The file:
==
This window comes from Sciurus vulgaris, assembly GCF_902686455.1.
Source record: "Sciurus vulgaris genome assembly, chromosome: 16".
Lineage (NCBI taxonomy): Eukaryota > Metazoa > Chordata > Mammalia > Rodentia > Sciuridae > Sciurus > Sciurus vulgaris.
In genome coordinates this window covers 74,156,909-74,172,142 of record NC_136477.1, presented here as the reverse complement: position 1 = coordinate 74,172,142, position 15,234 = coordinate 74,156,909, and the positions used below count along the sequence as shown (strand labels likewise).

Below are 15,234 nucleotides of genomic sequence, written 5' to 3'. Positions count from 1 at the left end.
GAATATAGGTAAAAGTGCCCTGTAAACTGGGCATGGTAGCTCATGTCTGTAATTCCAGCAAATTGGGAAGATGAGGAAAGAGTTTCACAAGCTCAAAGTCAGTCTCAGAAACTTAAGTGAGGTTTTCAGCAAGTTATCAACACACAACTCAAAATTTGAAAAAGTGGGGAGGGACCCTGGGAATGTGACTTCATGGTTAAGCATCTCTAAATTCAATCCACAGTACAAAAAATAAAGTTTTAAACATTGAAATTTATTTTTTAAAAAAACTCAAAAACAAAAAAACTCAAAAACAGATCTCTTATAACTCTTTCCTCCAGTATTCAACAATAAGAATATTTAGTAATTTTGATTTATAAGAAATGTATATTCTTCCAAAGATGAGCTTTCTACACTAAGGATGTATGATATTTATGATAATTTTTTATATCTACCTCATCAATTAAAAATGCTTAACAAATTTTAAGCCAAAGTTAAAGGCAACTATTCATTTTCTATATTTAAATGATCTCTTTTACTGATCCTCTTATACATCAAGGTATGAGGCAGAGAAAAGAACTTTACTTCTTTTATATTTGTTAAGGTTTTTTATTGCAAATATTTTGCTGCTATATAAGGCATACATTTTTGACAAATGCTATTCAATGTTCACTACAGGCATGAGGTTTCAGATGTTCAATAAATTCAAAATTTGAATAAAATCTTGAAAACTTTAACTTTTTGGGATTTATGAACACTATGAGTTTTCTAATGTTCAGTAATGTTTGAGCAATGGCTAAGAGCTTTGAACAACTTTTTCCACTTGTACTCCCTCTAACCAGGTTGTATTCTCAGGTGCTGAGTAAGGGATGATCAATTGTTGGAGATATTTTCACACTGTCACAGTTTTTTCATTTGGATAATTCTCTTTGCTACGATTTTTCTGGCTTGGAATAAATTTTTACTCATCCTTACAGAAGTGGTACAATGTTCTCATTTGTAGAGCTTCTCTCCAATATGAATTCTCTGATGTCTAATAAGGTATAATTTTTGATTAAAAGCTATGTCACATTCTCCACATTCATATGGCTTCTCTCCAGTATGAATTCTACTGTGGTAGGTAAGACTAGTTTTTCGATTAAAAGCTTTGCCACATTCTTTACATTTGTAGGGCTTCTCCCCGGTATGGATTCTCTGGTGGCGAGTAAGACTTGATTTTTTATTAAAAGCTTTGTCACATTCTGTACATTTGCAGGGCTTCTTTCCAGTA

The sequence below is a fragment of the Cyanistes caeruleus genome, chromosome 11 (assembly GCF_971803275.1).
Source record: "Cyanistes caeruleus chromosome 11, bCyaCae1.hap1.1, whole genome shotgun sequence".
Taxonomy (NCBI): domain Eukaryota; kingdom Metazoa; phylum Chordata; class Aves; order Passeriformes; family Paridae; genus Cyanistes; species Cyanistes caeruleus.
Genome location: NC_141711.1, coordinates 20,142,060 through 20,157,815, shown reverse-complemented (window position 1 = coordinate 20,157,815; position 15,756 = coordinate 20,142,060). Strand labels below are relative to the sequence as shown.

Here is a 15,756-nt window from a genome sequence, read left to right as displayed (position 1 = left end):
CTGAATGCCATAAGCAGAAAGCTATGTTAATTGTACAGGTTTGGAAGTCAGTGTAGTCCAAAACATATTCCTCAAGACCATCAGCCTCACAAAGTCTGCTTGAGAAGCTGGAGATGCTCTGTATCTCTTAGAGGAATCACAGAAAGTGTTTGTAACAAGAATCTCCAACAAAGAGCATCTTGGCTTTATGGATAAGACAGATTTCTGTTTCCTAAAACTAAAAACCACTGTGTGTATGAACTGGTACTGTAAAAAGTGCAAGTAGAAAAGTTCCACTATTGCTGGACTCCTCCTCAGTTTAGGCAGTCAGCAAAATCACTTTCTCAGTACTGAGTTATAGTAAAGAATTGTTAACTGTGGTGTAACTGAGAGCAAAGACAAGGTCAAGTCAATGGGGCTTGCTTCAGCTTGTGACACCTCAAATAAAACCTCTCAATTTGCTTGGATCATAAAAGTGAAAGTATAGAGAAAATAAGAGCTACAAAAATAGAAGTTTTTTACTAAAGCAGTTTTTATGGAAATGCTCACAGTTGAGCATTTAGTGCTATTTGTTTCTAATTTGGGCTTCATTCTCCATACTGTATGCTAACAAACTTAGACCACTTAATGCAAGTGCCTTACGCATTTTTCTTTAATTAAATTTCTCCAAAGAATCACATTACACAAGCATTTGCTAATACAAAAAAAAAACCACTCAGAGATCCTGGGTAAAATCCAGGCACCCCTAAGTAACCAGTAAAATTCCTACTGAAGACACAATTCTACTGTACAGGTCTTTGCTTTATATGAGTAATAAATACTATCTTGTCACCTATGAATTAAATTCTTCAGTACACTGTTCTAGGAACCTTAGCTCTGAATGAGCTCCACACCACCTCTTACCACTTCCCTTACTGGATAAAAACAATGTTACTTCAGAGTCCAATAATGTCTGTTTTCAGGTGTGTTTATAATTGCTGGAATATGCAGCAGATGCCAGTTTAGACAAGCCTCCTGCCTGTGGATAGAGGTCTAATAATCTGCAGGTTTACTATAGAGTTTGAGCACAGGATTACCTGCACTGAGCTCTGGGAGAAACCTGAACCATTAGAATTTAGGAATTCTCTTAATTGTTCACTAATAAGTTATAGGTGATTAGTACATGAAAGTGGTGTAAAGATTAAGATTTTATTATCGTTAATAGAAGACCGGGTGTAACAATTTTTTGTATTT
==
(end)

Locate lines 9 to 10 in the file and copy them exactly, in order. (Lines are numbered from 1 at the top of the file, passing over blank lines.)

Taxonomy (NCBI): domain Eukaryota; kingdom Metazoa; phylum Chordata; class Aves; order Passeriformes; family Paridae; genus Cyanistes; species Cyanistes caeruleus.
Genome location: NC_141711.1, coordinates 20,142,060 through 20,157,815, shown reverse-complemented (window position 1 = coordinate 20,157,815; position 15,756 = coordinate 20,142,060). Strand labels below are relative to the sequence as shown.